Blythewood Council approves rezoning; residents call for burn to end

BLYTHEWOOD – The Blythewood Town Council approved the rezoning Monday night of a 290-acre parcel from D-1 zoning to Light Industrial zoning (LI2). The parcel is slated to become a rail yard as part of the Scout Motors plant adjacent to the Ashley Oaks subdivision.

With the 3-2 approval on second reading, the project has cleared its zoning hurdles and will next come before the town for site plan approval at an upcoming meeting of the Blythewood Planning Commission.

The two members of council who live in Ashley Oaks split their votes on the rezoning.

Mayor Bryan Franklin, an Ashley Oaks resident, waived his turn to vote until all the other councilmen had voted. After Councilmen Eddie Baughman, McKenrick (the other Ashley Oaks resident) and Donald Brock secured a majority ‘yes’ vote for the rezoning, Franklin, who is up for re-election in November, voted against the rezoning to the applause of his neighbors.

“I think this is moving too fast right now,” said Franklin, who welcomed Scout to Blythewood from the steps of the state capital in March. “Not ‘no’ to the whole project, but ‘no’ until you get your answers.”

Council is not currently slated for any further votes on the Scout property at this time.

Councilman Sloan Griffin, consistent with his first vote in expressing empathy for the Ashley Oaks residents’ plight, also voted against the rezoning.

Meanwhile, a steady stream of residents came to the microphone during public comment to describe how they have suffered for the better part of the last two months from smoke and ash floating through their neighborhood. The smoke is coming from the 1,100 acre site of the future auto plant, which is in the process of being cleared for the project. Residents said the smoke makes it hard to breathe and prevents them from enjoying time outside.

Burning and smoke adjacent to neighborhoods could continue for months.

“All of this is nuts,” said Bobbi Young, who lives in Ashley Oaks. “I can’t even go out in my yard. My car smells like smoke, I smell like smoke, my horses are snorting.”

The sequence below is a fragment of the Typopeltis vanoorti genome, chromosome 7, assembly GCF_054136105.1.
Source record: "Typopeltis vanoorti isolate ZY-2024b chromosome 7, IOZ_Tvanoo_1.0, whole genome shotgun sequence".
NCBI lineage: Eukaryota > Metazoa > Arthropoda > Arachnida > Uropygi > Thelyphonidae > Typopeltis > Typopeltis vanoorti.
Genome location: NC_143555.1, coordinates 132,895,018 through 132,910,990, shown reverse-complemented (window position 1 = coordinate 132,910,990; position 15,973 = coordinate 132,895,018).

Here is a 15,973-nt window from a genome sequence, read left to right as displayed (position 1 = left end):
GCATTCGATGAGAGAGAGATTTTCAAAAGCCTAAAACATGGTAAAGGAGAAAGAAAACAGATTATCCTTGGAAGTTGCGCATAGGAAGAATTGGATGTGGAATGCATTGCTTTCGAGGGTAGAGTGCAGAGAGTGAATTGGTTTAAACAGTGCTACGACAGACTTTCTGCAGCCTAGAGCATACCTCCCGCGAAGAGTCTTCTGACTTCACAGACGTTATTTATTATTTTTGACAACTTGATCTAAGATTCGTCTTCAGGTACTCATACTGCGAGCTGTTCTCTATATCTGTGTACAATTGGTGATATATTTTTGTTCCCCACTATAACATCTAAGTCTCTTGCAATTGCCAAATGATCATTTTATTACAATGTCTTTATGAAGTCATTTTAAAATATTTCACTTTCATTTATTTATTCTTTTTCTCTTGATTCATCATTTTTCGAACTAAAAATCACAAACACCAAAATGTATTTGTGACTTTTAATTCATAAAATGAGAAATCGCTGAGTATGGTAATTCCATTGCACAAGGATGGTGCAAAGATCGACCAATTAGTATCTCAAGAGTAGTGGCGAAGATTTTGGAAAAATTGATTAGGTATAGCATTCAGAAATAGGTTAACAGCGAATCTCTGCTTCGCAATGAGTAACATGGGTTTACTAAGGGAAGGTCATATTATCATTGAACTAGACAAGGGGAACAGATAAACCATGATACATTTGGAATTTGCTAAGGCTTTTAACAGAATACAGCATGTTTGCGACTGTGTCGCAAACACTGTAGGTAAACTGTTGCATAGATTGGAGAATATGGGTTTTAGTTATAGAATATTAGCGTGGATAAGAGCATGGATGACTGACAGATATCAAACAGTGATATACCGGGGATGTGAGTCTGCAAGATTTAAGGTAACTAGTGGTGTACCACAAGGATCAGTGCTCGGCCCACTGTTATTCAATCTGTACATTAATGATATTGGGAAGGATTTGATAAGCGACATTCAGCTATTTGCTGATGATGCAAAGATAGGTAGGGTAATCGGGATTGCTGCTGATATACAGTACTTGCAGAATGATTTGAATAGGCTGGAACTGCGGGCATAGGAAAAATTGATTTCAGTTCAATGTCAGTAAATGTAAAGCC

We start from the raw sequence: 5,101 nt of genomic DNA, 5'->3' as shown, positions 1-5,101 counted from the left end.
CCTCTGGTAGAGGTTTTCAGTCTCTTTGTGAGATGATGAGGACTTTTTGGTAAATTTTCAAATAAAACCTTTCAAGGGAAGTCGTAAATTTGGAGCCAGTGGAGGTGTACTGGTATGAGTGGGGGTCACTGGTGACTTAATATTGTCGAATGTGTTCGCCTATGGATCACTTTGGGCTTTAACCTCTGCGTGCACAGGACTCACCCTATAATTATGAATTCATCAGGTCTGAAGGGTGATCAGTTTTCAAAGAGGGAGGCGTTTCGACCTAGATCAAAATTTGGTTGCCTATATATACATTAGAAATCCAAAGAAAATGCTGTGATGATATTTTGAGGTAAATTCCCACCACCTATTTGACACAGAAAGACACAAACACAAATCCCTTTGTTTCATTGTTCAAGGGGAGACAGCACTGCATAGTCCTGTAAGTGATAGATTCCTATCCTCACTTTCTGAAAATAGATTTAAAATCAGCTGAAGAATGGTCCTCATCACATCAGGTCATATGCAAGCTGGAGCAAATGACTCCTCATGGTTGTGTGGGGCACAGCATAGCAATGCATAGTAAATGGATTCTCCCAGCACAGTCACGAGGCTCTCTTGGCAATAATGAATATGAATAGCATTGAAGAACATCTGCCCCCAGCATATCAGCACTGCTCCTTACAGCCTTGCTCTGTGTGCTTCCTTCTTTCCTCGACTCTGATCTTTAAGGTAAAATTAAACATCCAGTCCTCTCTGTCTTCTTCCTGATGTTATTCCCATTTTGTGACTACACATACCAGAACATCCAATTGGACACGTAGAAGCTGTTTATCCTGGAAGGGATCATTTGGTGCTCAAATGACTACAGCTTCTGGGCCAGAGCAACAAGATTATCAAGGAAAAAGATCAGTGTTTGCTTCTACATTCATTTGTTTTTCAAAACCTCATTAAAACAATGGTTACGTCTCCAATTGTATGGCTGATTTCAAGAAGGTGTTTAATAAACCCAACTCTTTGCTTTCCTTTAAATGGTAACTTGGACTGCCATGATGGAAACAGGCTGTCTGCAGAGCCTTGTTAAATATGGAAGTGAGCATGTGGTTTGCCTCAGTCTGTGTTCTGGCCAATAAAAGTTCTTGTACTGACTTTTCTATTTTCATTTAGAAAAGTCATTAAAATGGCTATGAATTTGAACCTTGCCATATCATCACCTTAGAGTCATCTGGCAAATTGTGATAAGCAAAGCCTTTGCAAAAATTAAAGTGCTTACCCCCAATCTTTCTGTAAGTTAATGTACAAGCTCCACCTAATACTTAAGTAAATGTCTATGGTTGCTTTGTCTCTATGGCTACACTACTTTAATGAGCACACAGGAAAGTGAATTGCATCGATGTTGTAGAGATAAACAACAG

“I have a swimming pool in my backyard that I like to enjoy every now and again, but since the burning and stuff started it’s pretty bad out there right now,” said Tony Christoferson. “So, I don’t know how much time we’re going to spend outside this summer with all that going on. I just can’t believe there’s not a better way to haul this stuff away or do something.”

“Stop the burning,” said one woman from the back of the room. “Think about the residents. Think about the people. Think about the children.”

When residents asked how long the burning would continue, they were told it would potentially last into early fall.

Another Ashley Oaks resident, Gordon Fuller, described the noise being generated by the clearing work as “an awful lot like a tank battalion coming across the ridge into our neighborhood.”

Alex Oakes, a longtime Blythewood resident and contractor who says he bid on the subcontract for the clearing project, said the burning is a concern particularly because the general contractor over the project had specified in writing to bidders that it was a no-burn bid.

“Now,” Oakes says, “it appears taxpayers are being charged a higher, no-burn price tag for a project that’s being done by an out-of-state contractor using a [less expensive] method that includes the continuous burning of material.

During discussion ahead of the re-zoning vote, residents of the Ashley Oaks subdivision expressed not only their frustration over the noise and smoke caused by the land clearing but also worry that noise and other aspects of the plant will impact their property values and quality of life.

“No one moved here for Blythewood to become Detroit,” said Keith Bailey, former Blythewood mayor and a resident of the neighborhood, noting that the area does not appear to be suffering from a shortage of jobs.